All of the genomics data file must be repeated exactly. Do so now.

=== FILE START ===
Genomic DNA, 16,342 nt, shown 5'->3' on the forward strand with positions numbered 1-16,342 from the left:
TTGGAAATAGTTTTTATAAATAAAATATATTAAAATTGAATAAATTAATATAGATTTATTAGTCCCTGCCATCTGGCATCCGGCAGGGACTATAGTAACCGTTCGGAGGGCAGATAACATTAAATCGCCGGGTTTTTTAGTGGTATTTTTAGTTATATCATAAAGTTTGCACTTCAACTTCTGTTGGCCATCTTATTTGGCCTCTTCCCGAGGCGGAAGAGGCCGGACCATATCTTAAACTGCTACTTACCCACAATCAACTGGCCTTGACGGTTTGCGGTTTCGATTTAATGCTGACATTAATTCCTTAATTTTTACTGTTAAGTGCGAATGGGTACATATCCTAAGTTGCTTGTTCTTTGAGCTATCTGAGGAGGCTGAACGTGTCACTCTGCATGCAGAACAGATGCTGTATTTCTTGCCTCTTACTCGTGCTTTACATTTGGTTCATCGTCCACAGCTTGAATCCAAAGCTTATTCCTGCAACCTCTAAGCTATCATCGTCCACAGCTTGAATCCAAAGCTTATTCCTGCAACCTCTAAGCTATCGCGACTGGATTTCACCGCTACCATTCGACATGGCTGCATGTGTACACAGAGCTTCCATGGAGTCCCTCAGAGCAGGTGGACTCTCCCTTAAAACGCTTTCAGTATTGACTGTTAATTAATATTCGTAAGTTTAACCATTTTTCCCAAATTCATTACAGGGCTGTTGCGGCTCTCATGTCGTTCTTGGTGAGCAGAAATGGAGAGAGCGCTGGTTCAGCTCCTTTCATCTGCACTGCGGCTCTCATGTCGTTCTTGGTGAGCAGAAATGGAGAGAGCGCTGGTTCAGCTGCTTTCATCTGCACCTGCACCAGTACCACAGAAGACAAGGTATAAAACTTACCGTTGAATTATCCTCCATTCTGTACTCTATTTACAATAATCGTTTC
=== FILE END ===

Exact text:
Genomic DNA, 16,342 nt, shown 5'->3' on the forward strand with positions numbered 1-16,342 from the left:
TTGGAAATAGTTTTTATAAATAAAATATATTAAAATTGAATAAATTAATATAGATTTATTAGTCCCTGCCATCTGGCATCCGGCAGGGACTATAGTAACCGTTCGGAGGGCAGATAACATTAAATCGCCGGGTTTTTTAGTGGTATTTTTAGTTATATCATAAAGTTTGCACTTCAACTTCTGTTGGCCATCTTATTTGGCCTCTTCCCGAGGCGGAAGAGGCCGGACCATATCTTAAACTGCTACTTACCCACAATCAACTGGCCTTGACGGTTTGCGGTTTCGATTTAATGCTGACATTAATTCCTTAATTTTTACTGTTAAGTGCGAATGGGTACATATCCTAAGTTGCTTGTTCTTTGAGCTATCTGAGGAGGCTGAACGTGTCACTCTGCATGCAGAACAGATGCTGTATTTCTTGCCTCTTACTCGTGCTTTACATTTGGTTCATCGTCCACAGCTTGAATCCAAAGCTTATTCCTGCAACCTCTAAGCTATCATCGTCCACAGCTTGAATCCAAAGCTTATTCCTGCAACCTCTAAGCTATCGCGACTGGATTTCACCGCTACCATTCGACATGGCTGCATGTGTACACAGAGCTTCCATGGAGTCCCTCAGAGCAGGTGGACTCTCCCTTAAAACGCTTTCAGTATTGACTGTTAATTAATATTCGTAAGTTTAACCATTTTTCCCAAATTCATTACAGGGCTGTTGCGGCTCTCATGTCGTTCTTGGTGAGCAGAAATGGAGAGAGCGCTGGTTCAGCTCCTTTCATCTGCACTGCGGCTCTCATGTCGTTCTTGGTGAGCAGAAATGGAGAGAGCGCTGGTTCAGCTGCTTTCATCTGCACCTGCACCAGTACCACAGAAGACAAGGTATAAAACTTACCGTTGAATTATCCTCCATTCTGTACTCTATTTACAATAATCGTTTC